Food Intolerance Facts!

Gemma, 26, was suffering from extreme headaches. She had a range of really expensive tests, took loads of pain medication and even got glasses. “I tried everything to make them go away but nothing worked,” she says. “I was in so much pain, it was really debilitating.”

It wasn’t until Gemma saw a nutritionist and gave up caffeine that she noticed a dramatic difference.

"It's always been underestimated just how much food has an influence on health," says GP Dr Hilary Jones.

There's a big difference between having a food intolerance and being allergic to certain foods.

Food allergies affect the body's immune system and, in some situations, can be life-threatening. Food intolerances tend to cause more everyday health problems such as fluid retention, nausea, IBS and migraines.

"When you think of the full range of foods we eat today, with their chemical content and potential to react in our system and cause symptoms, the variety of health-related problems is enormous," says Dr Jones.

A common problem



Certain foods have long been known to cause discomfort. Many people are intolerant to substances such as lactose, while others are allergic to peanuts and cereals containing gluten.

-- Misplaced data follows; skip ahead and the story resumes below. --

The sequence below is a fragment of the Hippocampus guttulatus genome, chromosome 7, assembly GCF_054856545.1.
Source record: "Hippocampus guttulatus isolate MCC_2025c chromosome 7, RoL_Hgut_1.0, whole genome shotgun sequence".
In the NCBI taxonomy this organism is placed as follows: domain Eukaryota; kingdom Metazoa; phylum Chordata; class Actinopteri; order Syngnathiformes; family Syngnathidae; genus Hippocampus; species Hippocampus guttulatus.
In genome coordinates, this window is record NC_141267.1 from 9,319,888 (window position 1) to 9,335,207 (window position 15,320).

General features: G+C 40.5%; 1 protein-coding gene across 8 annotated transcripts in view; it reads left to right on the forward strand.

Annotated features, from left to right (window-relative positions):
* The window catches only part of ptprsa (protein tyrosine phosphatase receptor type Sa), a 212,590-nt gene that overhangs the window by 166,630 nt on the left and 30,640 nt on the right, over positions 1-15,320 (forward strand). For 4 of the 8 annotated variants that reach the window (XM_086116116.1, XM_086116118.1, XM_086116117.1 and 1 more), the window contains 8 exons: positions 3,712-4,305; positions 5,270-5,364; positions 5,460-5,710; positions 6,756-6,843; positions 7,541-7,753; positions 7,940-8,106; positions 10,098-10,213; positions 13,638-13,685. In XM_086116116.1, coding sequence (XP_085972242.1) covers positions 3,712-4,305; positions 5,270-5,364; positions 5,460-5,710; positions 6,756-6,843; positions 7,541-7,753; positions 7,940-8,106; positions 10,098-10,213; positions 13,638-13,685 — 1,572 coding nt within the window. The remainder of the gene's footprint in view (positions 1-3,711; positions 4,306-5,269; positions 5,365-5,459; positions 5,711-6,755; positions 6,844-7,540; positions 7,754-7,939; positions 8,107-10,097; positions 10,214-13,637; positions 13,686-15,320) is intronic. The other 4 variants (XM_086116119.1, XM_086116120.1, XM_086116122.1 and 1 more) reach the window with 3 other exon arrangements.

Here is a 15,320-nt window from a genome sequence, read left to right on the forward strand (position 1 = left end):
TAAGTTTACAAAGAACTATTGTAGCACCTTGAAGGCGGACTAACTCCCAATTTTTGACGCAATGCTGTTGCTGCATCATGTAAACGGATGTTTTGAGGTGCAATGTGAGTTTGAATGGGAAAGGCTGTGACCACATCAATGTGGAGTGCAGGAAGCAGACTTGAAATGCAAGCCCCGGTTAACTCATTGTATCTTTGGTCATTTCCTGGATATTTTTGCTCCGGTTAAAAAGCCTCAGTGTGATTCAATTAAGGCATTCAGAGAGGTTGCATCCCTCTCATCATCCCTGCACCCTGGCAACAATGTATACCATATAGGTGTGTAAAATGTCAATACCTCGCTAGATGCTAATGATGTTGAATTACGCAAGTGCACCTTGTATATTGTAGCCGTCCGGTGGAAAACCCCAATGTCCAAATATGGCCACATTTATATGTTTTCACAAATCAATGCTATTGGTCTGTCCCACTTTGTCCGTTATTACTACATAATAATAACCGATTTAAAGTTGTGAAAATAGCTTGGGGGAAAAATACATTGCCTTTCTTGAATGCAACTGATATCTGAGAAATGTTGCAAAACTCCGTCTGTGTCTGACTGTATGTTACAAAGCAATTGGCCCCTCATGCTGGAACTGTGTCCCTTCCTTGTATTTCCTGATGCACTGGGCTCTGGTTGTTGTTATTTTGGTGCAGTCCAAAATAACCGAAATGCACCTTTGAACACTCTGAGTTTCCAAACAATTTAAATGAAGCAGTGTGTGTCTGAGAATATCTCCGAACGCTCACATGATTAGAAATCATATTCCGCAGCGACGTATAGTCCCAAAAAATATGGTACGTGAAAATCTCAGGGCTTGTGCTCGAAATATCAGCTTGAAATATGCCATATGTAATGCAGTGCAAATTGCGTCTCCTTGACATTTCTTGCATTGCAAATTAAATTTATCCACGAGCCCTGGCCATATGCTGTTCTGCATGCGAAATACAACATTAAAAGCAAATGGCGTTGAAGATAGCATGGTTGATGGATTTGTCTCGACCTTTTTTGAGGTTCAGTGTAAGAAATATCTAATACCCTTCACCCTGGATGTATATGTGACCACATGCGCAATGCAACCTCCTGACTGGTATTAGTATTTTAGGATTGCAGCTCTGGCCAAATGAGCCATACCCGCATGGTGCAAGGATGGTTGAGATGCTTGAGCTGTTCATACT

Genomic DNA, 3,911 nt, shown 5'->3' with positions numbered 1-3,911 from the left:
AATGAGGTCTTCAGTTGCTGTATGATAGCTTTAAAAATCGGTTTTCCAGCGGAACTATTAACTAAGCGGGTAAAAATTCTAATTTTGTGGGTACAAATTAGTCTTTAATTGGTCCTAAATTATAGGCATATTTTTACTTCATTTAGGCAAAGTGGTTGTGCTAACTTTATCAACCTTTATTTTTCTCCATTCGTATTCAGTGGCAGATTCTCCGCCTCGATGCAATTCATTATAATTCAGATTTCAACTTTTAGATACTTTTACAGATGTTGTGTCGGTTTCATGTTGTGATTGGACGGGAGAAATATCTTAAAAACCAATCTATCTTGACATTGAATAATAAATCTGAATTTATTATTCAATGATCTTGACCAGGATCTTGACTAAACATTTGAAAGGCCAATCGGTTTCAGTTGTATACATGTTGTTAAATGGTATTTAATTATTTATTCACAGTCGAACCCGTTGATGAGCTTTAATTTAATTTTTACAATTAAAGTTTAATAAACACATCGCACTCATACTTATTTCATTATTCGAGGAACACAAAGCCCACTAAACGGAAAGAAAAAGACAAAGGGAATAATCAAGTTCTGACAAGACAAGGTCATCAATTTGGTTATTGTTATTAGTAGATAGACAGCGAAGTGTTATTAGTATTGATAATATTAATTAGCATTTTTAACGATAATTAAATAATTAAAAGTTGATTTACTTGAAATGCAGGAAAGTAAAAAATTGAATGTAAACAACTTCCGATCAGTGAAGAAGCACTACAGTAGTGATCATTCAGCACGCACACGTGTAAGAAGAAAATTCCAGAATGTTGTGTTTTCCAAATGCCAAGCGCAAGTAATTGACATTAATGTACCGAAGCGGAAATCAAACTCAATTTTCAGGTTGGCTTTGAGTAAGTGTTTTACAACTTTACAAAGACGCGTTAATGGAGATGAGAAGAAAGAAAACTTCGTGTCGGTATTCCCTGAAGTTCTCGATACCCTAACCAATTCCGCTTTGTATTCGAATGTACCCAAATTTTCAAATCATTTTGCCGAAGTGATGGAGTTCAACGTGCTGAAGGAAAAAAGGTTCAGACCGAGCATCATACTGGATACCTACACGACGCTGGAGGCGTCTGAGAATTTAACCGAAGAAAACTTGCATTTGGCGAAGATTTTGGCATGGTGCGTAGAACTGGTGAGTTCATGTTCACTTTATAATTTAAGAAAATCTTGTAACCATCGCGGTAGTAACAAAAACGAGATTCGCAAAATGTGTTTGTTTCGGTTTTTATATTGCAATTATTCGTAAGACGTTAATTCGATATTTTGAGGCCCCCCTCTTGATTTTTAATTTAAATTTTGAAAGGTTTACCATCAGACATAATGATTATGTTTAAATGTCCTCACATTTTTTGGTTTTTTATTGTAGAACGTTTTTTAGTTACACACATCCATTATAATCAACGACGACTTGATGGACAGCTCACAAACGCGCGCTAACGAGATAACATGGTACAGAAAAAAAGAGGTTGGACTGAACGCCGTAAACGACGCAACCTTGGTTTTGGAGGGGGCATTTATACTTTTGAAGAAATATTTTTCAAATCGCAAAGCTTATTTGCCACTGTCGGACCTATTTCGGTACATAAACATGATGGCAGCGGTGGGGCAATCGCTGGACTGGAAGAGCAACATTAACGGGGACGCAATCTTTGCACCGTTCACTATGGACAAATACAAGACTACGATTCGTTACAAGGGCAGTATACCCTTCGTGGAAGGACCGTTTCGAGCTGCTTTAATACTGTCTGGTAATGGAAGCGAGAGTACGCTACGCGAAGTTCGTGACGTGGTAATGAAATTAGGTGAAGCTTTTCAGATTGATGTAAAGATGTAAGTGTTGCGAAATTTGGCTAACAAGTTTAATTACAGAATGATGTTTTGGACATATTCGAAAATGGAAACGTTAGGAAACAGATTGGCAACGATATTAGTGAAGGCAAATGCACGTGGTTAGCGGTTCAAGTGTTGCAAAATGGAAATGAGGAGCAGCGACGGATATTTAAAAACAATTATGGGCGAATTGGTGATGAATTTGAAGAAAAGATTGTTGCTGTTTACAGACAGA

Reasons vary and depend entirely on the person and their genetic make-up - meaning that diagnosis and treatment can be very difficult indeed, according to Lindsey McManus of Allergy UK.

"The variation in the cause of food intolerance from person to person means that there is no one test to identify all types of food intolerance, however there are now tests available on the market that may help identify some of the major causes of symptoms.

While food intolerances can be comparatively easy to live with, allergies are a major problem.

Being allergic to nuts or shellfish can result in an instantaneous and severe reaction. Sufferers can break into a rash, have difficulty breathing, experience swelling of the tongue - and in some cases need to be rushed to hospital.

But symptoms of food intolerances tend to be less specific, obvious and severe.

"As opposed to severe symptoms like respiratory distress, one could suffer from headache, aching joints, bloating, irritable bowel or sinusitis - all fairly non-specific symptoms," explains Dr Jones.

Migraines are one of the most debilitating problems, she adds, as they cause acute headaches, vomiting and visual disturbances.

Director Lee Tomkins of charity Migraine Action says: "We know from our own members that diet and certain foods can be a factor in triggering attacks and exacerbating symptoms for many."

Look at what you eat



Food intolerance sufferers often react to more than one food, which means that identifying the foods which cause the problem can be a long process.

"Symptoms can also take several days to develop, which can make it very difficult to identify the culprit food," says Dr Jones.

Traditionally, sufferers keep a food diary to note every food and drink they consume and how it makes them feel. An expert then assesses the diary according to when symptoms were present in order to establish a pattern.